Joe Ortwerth's
 Jeff City Update
Missouri Family E-News February 2, 2009
Supermajority of House Members Sign Anti-FOCA Resolution
An impressive majority of the members of the Missouri House of Representatives have added their names to a resolution expressing strong objection to the proposed "Freedom of Choice Act," commonly referred to as FOCA.  That proposal, promoted by President Obama, would make abortion on demand a fundamental right, and strike down all state laws protecting women and unborn children.  111 members of the House* (listed at end of this column) signed on to House Resolution 294, which if passed, would be forwarded to the President, and leaders in the United States Congress.  The resolution, sponsored by Representative Bob Dixon of Springfield, declares
that FOCA "will protect and promote the abortion industry, endanger women and their health..and silence the voices of Americans who want to engage in a meaningful public discussion [of] the availability, safety, and desirability of abortion."  If your state representative is among those listed below, please thank him or her for standing up for the unborn.  If your state legislator is not among those listed, please  pray that they will be persuaded of the reckless and dangerous consequences of FOCA.
A similar resolution, Senate Concurrent Resolution 11, has been introduced in the Missouri Senate by Senator Matt Bartle of Lee's Summit.  We are pleased to report that Senator Eric Schmitt of Glendale has joined the 21 other members of the Senate who previously co-sponsored this resolution.       
House Democrats Say No to FOCA
Twenty-five Democratic members of the Missouri House have signed a letter to the United States Congress calling for defeat of the proposed "Freedom
of Choice Act."  The letter says that FOCA would have "dramatic and negative effects on...unborn children, women facing difficult our untimely pregnancies, and alternative to abortion programs."  The joint letter was organized by Democrats for Life Chairman Representative
Belinda Harris
of Hillsboro and Representative Rachel Bringer of Palmyra.  The letter will be mailed to leaders of the U.S. House and Senate, and to members of Missouri's congressional delegation.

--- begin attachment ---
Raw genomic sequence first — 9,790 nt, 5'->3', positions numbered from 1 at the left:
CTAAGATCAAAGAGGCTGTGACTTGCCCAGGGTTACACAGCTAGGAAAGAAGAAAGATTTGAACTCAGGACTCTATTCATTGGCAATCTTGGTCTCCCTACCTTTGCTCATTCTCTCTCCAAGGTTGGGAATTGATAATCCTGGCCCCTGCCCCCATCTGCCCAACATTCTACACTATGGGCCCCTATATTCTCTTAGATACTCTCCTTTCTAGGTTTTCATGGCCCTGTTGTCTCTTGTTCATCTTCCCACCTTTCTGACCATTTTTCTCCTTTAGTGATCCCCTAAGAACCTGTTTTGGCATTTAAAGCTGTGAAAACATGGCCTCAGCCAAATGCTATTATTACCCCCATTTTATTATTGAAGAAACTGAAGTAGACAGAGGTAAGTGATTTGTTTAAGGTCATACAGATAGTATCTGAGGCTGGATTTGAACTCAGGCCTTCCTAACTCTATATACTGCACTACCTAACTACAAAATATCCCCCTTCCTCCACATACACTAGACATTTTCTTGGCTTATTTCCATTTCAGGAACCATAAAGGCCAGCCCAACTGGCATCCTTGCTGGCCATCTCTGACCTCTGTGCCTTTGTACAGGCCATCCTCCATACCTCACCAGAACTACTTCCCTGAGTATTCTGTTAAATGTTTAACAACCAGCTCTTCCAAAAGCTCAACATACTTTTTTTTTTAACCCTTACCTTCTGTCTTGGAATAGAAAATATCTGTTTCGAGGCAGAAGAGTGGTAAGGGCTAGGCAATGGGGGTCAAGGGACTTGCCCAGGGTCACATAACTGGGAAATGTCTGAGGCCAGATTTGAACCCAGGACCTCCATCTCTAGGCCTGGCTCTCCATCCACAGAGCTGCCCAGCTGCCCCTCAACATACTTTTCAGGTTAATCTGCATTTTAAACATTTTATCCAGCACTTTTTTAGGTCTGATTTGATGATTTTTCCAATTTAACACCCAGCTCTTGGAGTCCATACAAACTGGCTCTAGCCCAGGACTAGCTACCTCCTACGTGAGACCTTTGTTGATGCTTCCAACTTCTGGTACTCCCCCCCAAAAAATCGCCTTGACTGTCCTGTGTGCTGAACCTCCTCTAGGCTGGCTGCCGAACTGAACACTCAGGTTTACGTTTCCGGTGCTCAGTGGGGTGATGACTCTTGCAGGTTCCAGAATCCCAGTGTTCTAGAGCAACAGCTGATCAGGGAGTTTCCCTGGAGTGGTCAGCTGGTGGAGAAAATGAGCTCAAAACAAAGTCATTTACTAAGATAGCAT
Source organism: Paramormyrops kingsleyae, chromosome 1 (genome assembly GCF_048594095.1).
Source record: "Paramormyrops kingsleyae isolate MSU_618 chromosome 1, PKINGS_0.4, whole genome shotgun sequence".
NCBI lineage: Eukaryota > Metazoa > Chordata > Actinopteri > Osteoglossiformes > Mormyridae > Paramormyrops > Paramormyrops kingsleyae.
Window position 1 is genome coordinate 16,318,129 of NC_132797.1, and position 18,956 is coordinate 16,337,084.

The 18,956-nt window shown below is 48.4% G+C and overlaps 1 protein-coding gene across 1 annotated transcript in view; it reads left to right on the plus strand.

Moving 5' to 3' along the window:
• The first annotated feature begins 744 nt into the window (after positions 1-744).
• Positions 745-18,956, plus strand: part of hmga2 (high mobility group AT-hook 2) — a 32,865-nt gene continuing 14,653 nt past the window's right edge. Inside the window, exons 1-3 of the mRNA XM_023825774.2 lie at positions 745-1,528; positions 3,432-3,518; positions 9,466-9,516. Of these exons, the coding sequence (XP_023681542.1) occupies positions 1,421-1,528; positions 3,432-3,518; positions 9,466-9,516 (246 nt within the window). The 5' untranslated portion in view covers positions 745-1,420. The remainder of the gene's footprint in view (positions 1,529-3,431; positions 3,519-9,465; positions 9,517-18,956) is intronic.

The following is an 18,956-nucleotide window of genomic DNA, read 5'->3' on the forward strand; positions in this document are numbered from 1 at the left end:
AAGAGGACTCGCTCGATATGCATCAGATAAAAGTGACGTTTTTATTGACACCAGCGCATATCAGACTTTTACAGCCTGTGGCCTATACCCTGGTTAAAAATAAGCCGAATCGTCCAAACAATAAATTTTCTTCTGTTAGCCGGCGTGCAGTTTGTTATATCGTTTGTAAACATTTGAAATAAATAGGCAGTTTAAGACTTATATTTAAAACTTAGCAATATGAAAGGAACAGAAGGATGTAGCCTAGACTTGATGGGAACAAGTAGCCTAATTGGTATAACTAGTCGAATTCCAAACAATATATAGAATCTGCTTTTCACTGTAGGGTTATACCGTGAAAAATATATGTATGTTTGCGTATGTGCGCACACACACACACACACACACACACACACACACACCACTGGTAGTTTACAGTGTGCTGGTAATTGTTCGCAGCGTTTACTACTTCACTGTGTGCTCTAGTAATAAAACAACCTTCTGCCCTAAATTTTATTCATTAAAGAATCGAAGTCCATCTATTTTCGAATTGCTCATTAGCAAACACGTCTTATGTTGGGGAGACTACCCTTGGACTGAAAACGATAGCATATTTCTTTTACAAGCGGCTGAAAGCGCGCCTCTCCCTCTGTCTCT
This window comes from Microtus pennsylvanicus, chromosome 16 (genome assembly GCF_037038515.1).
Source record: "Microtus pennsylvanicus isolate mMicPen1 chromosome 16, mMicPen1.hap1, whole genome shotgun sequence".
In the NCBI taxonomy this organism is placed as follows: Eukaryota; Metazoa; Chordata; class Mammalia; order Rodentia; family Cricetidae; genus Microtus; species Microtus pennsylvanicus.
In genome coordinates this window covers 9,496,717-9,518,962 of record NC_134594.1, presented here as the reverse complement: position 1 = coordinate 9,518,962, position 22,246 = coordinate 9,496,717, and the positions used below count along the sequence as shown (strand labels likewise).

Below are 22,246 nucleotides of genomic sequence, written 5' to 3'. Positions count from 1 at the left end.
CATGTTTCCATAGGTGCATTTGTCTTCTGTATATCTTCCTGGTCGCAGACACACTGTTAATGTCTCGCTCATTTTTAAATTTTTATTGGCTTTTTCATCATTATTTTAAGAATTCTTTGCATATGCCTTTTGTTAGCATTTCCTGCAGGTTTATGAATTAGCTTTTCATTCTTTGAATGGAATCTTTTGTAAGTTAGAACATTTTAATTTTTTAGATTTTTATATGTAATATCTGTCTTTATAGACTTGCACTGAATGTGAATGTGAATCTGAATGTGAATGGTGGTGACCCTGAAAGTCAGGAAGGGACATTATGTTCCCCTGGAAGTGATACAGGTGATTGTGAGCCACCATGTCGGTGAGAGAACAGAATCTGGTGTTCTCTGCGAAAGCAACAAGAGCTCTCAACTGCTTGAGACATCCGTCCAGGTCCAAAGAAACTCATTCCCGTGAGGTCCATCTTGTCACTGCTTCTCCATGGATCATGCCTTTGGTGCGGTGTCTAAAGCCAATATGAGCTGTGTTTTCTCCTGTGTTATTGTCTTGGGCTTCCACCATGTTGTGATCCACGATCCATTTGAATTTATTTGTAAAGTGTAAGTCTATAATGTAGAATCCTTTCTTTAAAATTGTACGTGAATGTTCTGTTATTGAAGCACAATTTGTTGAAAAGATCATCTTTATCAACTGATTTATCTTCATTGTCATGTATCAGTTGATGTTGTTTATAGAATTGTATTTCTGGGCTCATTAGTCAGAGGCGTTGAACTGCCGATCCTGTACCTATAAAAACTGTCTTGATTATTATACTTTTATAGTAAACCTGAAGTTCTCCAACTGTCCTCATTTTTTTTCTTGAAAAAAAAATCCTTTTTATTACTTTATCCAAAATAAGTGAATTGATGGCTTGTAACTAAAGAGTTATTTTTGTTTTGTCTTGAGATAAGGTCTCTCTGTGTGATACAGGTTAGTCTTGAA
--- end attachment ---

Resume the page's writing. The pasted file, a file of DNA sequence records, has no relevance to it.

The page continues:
Governor Keeps Abortion Alternatives Funding
Governor Jay Nixon released his first annual budget proposal last Tuesday, and it contained good news for those in the pro-life community directly assisting pregnant women and children.  The Governor recommended maintaining full funding for the Missouri Alternatives to Abortion (ATA) Program at nearly $2 million.  The ATA program supports a wide range of services to pregnant women to assist them in carrying their child to term or placing their child for adoption.  The state works with many local pregnancy resource centers and maternity homes to provide these services.  The Governor's decison was a significant one, in that his budget included many program cuts and the elimination of more than 1000 jobs in state agencies.  Hopefully, this is a sign that the Governor, who is a supporter of legalized abortion, will support further efforts to inform women of the alternatives to abortion.   You can thank the Governor by writing him at P.O. Box 720, Jefferson City, MO  65102.
*Sponsors of House Resolution 294
Representatives Sue Allen, Joe Aull, Kenny Biermann, Walt Bivins, Ellen Brandom, Rachel Bringer, Dan Brown, Jason Brown, Mark Bruns, Eric Burlison, ron Casey, Wayne Cooper, Stanley Cox, Mike Cunningham, Cynthia Davis, David Day, Bill Deeken, Charlie Denison, Mike Dethrow, Scott Dieckhaus, John Diehl, Curt Dougherty, Tony Dugger, Gary Dusenberg, Ed Emery, Doug Ervin, Sally Faith, Joe Fallert, Barney Fisher, Tom Flanigan, Tim Flook, Doug Funderburk, Linda Fischer, Ward Franz, Chuck Gatschenberger, Jeff Grisamore, Casey Guernsey, Jim Guest, Belinda Harris, Steve Hobbs, Steve Hodges, Denny Hoskins, Jacob Hummel, Allen Icet, Kenny Jones, Tim Jones, Shelleey Keeney,  Gayle Kingery, Andrew Koenig, Michele Kratky, Will Kraus, J. C. Kuessner, Mike Lair, Mike Leara,  Al Liese, Scott Lipke, Tom Loehner, Mike McGhee, Cole McNary, Tim Meadows, Kathleen Meiners, Chris Molendorp, Brian Munzlinger, Brian Nieves, Jerry Nolte, Bob Nance, Mark Parkinson, Mike Parson, Darrell Pollock, Bryan Pratt, Paul Quinn, Ron Richard, Jeanie Riddle, Marilyn Ruestman, Don Ruzicka, Ray Salva, Therese Sander, David Sater, Rob Schaaf, Rodney Schad, Dwight Scharnhorst, Ed Schieffer, Charles Schlottach, Shane Schoeller, Sue Schoemehl, Tom Self, Tom Shively, Ryan Silvey, Jason Smith, Joe Smith, Michael Spreng, Bryan Stevenson, Rick Stream, Michael Sutherland, Terry Swinger, Mike Thomson, Steve Tilley, Clint Tracy, James Viebrock, Jay Wasson, Don Wells, Ray Weter, Kevin Wilson, Larry Wilson, Dennis Wood, Billy Pat Wright, Maynard Wallace, Patricia Yaeger, Brian Yates, Anne Zerr